Americans have forgotten what it is like to demand their freedom

On Thanksgiving morning 2004, I walked through Hallandale Beach, Florida, at two in the morning. The Dixie Highway was devoid of traffic, and the only other movement under the sea of streetlights was a group of locals making their way south.

As we approached one another, the tall, lanky kid in front, about my age, asked me if I had a quarter. I didn’t.

A couple of minutes later, a lonely car passed our little rendezvous. If the driver looked to his right, he would have seen five or six black men in a circle; taking turns at kicking a white kid around like he was a hacky sack.

Later that morning, I watched the sunrise from an IHOP corner booth, my table damp with coffee and blood. I was still wondering what had just happened.

When I told that story to a few natives of the area, their response stupefied me. Their reactions were filled with f- this and n- that. One person said that if I didn’t hate black people after that, what would it take to convince me?

Let’s take a step back, first, and for a few idyllic moments, pretend that America is a still an outpost of liberty and opportunity, and that this is a nation free of racism and bigotry.

In 1620, a band of English settlers pursued their religious freedom by fleeing to a place called America.

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1787: A group of revolutionaries against the English crown proclaimed their independence. They declared their new nation free to speak, assemble, and worship however they liked.

It’s 2011, and we, the descendants of those traitors, allow radical ideas like individual freedom, responsibility, and tolerance to sway us when they’re challenged, and yet we persist in our ignorance, playing quick-draw with our six-guns, shooting our enemies with fear and loathing, but have the audacity to assert our position as the greatest nation on Earth.

Just imagine if America fulfilled those ideals we set out for her. If she never lost sight of her purpose, and kept it intact through love and war and tragedy, we’d be that place refugees still dreamt of retiring their status as burdens. We’d be that place composed of understanding, open-minded humans, free to practice peace as well as our religion.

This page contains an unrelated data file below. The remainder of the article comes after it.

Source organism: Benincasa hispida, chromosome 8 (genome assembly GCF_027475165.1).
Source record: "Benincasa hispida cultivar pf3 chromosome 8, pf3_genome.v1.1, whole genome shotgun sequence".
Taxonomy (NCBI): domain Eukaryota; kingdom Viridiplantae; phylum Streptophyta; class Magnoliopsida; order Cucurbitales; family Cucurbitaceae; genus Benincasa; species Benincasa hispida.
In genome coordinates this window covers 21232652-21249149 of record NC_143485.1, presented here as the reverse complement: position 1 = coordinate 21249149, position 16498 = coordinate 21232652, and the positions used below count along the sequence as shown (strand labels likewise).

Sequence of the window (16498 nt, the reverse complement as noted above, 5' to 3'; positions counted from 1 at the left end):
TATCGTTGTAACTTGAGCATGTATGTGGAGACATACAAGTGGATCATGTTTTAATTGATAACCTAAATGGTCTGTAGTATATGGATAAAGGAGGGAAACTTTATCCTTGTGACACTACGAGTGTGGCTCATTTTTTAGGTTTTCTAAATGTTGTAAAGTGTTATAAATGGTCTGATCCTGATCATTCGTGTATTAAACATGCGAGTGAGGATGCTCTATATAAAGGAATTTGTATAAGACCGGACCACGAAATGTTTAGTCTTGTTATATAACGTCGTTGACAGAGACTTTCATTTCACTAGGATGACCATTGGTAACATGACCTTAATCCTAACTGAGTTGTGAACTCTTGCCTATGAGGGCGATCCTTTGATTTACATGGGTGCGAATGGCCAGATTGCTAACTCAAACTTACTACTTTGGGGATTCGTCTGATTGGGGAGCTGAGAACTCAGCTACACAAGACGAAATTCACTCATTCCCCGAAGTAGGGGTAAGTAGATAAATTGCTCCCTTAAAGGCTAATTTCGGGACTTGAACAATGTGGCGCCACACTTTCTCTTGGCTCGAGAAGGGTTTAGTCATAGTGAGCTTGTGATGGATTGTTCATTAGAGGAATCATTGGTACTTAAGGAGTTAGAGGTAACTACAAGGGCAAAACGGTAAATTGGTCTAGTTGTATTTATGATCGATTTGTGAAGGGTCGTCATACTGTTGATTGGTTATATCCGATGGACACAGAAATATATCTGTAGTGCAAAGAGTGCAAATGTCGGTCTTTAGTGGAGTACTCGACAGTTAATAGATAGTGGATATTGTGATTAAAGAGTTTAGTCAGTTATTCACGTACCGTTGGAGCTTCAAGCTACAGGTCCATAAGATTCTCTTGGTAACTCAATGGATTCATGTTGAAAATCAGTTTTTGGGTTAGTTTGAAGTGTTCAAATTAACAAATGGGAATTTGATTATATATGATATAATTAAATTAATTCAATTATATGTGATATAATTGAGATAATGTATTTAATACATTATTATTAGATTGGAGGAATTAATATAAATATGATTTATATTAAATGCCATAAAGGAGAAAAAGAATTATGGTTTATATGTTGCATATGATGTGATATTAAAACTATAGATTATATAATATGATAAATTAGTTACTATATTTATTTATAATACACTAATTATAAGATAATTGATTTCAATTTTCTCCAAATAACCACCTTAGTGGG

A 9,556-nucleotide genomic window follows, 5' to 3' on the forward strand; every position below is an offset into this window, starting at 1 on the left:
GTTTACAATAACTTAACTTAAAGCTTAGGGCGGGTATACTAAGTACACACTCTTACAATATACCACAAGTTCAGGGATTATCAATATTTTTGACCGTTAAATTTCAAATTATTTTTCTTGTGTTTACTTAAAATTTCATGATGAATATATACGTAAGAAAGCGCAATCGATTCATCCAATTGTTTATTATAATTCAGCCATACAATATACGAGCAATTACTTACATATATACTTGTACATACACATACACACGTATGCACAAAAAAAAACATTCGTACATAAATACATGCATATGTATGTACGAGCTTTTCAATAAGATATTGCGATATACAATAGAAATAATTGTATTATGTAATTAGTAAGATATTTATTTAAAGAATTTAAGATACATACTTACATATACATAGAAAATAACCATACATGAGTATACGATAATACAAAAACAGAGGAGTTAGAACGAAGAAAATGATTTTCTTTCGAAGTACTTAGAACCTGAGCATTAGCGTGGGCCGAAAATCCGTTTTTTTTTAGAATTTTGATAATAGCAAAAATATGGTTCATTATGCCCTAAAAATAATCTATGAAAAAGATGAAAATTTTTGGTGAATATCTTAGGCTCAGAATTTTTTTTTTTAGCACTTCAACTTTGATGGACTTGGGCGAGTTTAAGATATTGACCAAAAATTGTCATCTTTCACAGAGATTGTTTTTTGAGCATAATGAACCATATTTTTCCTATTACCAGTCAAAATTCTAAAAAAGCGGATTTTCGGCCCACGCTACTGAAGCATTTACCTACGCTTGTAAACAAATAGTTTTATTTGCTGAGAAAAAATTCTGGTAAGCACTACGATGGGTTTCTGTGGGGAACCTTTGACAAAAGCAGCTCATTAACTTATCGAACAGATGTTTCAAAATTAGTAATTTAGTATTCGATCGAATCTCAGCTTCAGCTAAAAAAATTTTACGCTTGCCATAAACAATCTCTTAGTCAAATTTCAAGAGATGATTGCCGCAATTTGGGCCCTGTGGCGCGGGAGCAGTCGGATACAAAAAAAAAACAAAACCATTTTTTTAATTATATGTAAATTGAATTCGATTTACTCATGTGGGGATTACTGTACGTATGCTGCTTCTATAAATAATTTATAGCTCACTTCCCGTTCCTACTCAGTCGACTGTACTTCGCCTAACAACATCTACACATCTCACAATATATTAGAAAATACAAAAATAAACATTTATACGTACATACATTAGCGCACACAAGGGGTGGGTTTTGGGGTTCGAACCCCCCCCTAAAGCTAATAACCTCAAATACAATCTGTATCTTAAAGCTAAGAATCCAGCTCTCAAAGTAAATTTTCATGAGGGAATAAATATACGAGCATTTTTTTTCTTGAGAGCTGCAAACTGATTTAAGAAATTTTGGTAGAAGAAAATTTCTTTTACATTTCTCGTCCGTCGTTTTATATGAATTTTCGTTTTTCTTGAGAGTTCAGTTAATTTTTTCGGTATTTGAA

Just imagine if America let human potential live up to human potential.

We’d be those people that world looked to when they needed guidance. We’d be standing next to every person in the world demanding their freedom, fists in the air, in every Tahrir Square across the Middle East, and we’d be the ones maintaining that if you don’t have a place to go, I’ve got an extra couch and an ear if you need it. I may not comprehend your story now, but I want to, so tell me, and we’ll write this history together.

The truth is that we demanded our freedom once, but we’ve forgotten what it’s like, so we need you to show us how to stand up for our rights as humans, because in the midst of this political madness, we’ve been dividing ourselves into little groups and factions, screaming at each other and slinging grenades, when all we need to do is sit down and listen.

One day, we’ll understand that it doesn’t matter what’s on our bookshelf, and it doesn’t matter what god we pray to, or whether we grew up in the desert, in the mountains, or the city. We’ll realize that we’re all in this together: that group of kids in Florida, you, me, and Muammar Qaddafi.

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